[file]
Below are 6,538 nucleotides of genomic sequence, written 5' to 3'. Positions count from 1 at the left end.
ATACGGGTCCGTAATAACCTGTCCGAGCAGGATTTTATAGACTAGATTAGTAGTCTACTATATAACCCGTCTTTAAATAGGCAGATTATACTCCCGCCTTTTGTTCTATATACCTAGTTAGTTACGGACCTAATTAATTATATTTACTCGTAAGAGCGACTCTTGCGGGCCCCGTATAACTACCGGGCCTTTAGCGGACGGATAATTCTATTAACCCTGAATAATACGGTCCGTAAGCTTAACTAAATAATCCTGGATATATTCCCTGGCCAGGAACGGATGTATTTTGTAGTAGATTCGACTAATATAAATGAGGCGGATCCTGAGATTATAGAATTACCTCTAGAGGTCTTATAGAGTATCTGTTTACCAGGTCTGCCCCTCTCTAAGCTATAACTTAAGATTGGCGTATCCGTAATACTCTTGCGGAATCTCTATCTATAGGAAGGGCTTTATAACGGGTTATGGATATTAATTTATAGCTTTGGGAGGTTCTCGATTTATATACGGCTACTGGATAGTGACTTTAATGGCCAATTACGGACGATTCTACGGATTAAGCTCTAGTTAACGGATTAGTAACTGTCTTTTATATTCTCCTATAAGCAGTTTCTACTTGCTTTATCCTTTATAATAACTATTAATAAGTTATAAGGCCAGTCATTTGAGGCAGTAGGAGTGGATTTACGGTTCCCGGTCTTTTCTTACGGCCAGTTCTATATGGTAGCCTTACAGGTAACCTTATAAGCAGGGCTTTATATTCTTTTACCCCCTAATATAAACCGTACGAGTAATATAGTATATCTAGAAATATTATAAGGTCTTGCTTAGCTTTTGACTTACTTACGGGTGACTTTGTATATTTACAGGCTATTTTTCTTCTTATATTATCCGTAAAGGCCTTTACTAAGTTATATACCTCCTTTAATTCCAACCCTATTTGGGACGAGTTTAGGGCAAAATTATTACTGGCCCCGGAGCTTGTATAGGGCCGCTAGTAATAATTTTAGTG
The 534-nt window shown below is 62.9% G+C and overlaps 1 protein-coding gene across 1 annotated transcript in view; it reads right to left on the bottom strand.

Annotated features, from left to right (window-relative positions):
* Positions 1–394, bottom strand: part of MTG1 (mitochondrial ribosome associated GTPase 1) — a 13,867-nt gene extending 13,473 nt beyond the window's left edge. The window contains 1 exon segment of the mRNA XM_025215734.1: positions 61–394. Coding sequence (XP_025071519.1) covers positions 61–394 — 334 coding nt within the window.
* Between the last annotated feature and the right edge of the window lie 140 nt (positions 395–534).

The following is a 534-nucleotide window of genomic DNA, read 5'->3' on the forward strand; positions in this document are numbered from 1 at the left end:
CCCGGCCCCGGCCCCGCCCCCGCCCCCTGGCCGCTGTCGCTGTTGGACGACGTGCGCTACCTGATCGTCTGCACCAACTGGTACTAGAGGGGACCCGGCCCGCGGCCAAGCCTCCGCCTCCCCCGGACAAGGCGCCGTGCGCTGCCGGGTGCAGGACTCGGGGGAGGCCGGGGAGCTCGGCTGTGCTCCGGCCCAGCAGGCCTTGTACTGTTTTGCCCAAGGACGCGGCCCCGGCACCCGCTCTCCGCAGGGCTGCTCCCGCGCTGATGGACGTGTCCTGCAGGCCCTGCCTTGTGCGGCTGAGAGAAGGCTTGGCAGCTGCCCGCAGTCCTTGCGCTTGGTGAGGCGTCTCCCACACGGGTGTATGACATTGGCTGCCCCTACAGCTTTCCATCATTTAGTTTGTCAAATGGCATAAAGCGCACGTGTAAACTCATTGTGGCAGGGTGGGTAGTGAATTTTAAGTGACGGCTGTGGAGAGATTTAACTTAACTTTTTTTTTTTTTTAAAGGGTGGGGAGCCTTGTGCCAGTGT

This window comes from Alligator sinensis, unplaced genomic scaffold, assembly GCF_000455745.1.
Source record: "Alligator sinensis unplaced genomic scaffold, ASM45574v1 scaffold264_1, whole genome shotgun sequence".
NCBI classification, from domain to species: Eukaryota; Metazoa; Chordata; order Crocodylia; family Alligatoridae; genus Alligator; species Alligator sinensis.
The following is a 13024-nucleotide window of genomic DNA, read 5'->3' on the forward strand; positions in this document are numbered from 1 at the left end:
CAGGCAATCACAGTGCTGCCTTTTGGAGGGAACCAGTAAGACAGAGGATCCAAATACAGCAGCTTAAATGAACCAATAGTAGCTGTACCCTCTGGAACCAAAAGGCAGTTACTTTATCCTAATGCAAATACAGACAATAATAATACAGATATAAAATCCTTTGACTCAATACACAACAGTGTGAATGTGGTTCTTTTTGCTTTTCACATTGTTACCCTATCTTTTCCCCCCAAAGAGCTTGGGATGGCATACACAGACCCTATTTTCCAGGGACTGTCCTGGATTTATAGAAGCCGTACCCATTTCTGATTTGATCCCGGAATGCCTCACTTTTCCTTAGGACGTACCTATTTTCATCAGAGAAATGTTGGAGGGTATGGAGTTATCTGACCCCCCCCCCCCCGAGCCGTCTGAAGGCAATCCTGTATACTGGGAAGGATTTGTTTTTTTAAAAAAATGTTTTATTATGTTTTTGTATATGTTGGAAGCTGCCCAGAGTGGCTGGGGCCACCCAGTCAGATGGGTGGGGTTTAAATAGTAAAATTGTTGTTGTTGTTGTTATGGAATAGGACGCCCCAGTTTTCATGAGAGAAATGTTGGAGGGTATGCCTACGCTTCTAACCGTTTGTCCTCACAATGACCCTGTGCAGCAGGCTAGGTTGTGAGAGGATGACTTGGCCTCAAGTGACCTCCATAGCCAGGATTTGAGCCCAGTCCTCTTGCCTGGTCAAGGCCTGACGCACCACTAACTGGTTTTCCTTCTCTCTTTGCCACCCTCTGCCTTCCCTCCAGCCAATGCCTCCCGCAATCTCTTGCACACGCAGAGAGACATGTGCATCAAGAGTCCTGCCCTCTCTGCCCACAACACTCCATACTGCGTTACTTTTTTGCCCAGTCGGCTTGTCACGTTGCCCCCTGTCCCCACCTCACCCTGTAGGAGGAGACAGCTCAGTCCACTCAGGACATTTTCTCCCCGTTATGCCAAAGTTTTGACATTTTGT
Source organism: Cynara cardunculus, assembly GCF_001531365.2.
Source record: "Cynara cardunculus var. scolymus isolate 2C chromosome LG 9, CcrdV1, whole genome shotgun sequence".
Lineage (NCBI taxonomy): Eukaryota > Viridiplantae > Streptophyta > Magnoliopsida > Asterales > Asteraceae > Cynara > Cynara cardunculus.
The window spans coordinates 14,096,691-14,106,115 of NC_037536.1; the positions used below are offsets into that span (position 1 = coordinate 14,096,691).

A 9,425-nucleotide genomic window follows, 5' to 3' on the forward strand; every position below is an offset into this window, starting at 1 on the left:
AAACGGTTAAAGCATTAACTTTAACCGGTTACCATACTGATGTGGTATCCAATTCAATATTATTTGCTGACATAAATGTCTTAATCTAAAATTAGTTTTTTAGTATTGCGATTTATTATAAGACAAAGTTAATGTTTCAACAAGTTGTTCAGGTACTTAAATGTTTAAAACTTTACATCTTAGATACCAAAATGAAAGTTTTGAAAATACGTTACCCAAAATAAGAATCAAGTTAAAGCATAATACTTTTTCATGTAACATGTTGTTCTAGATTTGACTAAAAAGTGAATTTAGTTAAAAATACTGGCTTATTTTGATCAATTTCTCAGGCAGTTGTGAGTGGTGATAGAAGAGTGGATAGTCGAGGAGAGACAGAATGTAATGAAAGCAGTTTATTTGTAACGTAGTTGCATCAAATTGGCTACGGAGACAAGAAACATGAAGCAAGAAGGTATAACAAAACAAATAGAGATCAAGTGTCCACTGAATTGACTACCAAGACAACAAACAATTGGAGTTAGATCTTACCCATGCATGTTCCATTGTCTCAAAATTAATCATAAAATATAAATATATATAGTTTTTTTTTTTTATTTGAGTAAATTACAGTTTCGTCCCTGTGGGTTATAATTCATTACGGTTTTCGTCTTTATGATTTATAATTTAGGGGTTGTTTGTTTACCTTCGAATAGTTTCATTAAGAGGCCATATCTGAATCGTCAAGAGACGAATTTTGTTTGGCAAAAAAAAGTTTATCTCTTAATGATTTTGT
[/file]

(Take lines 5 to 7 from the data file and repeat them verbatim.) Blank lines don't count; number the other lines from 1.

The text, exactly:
* Positions 1–394, bottom strand: part of MTG1 (mitochondrial ribosome associated GTPase 1) — a 13,867-nt gene extending 13,473 nt beyond the window's left edge. The window contains 1 exon segment of the mRNA XM_025215734.1: positions 61–394. Coding sequence (XP_025071519.1) covers positions 61–394 — 334 coding nt within the window.
* Between the last annotated feature and the right edge of the window lie 140 nt (positions 395–534).

The following is a 534-nucleotide window of genomic DNA, read 5'->3' on the forward strand; positions in this document are numbered from 1 at the left end: